Seven years ago I started my housemanship at the Federal Medical Centre, Umuahia. My first posting was Paediatrics. I Love Paediatrics! I loved going to the ward. I loved the fact that children don’t pretend about their illness. When they are sick, you will know. And when they recover, nobody will tell you. Their hearts are so pure. You just have to love them. I loved attending to them when i go to the ward. Sometimes when they are fussy, my fellow house officers will call me to help calm them down if i’m in the ward, so that they can administer their drugs. Some of the children will then cling to me and refuse to let me go. Sometimes, their mothers will tease me and tell me to go with them. When we encountered children with rare blood types, i gladly gave my blood to save them when all effort to get blood fails. I just love attending to the medical needs of children.
So one day, we had a 10year old girl admitted into the ward with AIDS. We battled to save her life. My consultant, who is very great at what she does, did everything she knew to do. But her condition was not improving.
I used to spend some time with her and her mum, who was taking care of her, encouraging them and making them laugh the little way i could. Her family was not disjointed, you could see the love they shared. It was palpable. She was the third child in a family with 5 or 6 children, i’ve forgotten the exact number. Her mum stayed with her at the hospital while her dad shuttled the hospital and their home, looking after the ones at home and making sure they had everything they needed at the hospital.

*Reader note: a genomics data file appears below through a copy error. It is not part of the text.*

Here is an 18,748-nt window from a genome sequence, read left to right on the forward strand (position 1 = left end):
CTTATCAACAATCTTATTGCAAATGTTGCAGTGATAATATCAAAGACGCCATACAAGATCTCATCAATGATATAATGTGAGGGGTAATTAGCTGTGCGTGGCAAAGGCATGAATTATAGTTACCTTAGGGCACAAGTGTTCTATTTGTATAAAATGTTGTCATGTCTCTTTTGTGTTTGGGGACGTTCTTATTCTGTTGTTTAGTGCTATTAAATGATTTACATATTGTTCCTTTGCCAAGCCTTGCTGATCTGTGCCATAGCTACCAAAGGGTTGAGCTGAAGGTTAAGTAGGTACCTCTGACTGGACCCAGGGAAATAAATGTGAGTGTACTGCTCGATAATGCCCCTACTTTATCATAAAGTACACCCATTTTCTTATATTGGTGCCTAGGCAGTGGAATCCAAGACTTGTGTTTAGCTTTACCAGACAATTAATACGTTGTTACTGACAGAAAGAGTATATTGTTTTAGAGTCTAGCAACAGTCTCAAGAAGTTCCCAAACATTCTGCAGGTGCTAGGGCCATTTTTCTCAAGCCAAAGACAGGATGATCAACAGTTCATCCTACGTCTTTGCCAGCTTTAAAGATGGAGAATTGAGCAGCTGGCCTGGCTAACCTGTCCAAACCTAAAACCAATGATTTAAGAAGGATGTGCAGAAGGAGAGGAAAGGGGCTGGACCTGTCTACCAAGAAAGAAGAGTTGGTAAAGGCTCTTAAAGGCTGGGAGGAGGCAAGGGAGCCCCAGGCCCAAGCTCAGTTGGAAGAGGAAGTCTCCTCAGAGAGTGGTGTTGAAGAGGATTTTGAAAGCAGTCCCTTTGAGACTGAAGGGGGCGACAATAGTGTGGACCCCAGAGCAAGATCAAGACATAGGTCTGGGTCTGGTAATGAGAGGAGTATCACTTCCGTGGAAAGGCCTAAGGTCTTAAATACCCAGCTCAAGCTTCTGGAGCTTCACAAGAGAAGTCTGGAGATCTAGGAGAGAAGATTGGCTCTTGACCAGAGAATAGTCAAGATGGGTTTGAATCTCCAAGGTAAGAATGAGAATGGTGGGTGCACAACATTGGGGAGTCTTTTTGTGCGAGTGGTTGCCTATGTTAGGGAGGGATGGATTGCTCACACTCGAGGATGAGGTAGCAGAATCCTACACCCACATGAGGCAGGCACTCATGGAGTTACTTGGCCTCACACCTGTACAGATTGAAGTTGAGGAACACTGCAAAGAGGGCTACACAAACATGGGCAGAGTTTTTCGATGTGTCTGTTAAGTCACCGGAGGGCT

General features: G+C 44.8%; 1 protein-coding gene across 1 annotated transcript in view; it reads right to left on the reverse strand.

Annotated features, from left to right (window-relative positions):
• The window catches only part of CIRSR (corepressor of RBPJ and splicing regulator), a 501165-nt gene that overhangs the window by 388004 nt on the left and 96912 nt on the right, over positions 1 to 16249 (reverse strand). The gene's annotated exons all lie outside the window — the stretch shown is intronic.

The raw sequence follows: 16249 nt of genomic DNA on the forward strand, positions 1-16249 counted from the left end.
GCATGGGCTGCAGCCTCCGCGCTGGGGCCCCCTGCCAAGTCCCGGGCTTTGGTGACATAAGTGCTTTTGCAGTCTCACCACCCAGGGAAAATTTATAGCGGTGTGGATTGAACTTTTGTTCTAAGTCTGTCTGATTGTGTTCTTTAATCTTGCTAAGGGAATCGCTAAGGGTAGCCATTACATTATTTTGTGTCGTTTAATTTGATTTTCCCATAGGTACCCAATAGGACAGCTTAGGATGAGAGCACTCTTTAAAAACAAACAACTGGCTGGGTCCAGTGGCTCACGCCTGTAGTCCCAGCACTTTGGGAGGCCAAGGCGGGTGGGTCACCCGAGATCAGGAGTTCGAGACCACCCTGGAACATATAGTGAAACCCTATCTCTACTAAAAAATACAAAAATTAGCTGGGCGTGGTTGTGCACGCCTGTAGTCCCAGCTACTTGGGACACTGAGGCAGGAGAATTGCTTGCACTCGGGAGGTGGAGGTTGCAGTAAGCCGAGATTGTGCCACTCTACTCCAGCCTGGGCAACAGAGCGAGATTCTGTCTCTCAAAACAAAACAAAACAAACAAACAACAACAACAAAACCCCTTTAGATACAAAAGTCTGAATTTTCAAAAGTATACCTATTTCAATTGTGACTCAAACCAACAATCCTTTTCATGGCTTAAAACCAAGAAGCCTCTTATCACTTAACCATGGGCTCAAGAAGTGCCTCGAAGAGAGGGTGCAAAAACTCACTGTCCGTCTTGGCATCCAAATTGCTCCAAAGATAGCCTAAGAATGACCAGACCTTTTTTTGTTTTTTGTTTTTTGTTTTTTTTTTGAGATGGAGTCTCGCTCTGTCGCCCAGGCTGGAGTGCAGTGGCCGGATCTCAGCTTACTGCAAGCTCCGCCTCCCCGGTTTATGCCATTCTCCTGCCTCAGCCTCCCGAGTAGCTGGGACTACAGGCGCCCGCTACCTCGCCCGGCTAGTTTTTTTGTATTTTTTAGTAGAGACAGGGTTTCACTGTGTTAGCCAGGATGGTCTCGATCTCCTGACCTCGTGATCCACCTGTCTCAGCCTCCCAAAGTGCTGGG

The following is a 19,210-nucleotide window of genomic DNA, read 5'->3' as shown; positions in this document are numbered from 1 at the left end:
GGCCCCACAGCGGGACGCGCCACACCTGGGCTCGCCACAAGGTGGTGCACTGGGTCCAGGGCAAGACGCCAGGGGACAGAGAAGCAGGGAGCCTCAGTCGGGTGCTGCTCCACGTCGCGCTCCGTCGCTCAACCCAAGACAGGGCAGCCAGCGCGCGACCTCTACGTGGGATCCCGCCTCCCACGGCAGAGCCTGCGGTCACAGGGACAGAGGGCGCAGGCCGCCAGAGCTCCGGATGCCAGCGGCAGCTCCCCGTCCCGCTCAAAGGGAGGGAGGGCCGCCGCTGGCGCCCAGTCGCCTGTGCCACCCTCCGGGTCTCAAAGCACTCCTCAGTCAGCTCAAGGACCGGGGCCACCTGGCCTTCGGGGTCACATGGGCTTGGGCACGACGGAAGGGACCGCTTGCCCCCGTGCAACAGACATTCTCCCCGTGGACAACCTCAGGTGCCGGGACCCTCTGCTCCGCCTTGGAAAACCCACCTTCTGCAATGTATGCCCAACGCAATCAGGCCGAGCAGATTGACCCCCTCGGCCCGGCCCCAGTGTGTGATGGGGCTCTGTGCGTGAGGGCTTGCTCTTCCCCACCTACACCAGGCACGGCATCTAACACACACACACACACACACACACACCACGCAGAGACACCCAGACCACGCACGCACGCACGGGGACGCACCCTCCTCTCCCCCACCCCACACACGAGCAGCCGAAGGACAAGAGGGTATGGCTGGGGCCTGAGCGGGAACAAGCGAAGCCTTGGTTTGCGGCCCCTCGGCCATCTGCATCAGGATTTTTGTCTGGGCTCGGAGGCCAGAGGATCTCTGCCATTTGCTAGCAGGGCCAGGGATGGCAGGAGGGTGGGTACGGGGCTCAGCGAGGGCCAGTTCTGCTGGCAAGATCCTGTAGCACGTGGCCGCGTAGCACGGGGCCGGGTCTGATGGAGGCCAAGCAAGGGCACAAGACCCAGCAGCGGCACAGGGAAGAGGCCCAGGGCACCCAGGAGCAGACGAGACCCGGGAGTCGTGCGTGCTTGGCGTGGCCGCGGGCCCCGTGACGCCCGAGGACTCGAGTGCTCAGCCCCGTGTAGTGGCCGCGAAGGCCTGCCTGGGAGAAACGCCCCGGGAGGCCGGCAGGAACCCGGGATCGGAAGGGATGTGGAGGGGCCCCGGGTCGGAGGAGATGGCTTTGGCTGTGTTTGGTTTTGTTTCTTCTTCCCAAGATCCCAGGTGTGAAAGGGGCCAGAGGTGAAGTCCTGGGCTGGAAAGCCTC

As time went on, her mother began to freely communicate with me. So one day, i was documenting at the nurses’ station when her mother came for something, i’ve forgotten what. We got talking and i asked her how the child got HIV. She was the only person that was living with HIV in her family.
“She was raped when she was 6years old” she replied.
I was soooo shocked, wondering why an innocent 6year old could get molested by anyone at all.
The man who raped her was arrested and later release because he was old (above 60years old) and because the police “felt” he was “somehow mental”. All their efforts to pursue the case failed and so they dropped it. The man walked free!
Her mother told me that she was her smartest child and that she behaved like an adult, even at 10years old.
Meanwhile, a couple of months after she was raped, the child became sick and was diagnosed of HIV, and her journey of life began. With time, she deteriorate even though she was on antireteovirals, until she found herself in the hospital.
That jist broke my heart. I started spending more time with them and encouraging them more.
One day, her mother called me to her corner and asked me to stay with them that she does not understand her daughter’s behaviour.
“What’s the problem ma?” i asked when i got there
“She is asking for her siblings. She is insisting that all of them should come and see her today. Her daddy has gone home to bring them. Funny enough, they all refused to go to school today.” she replied.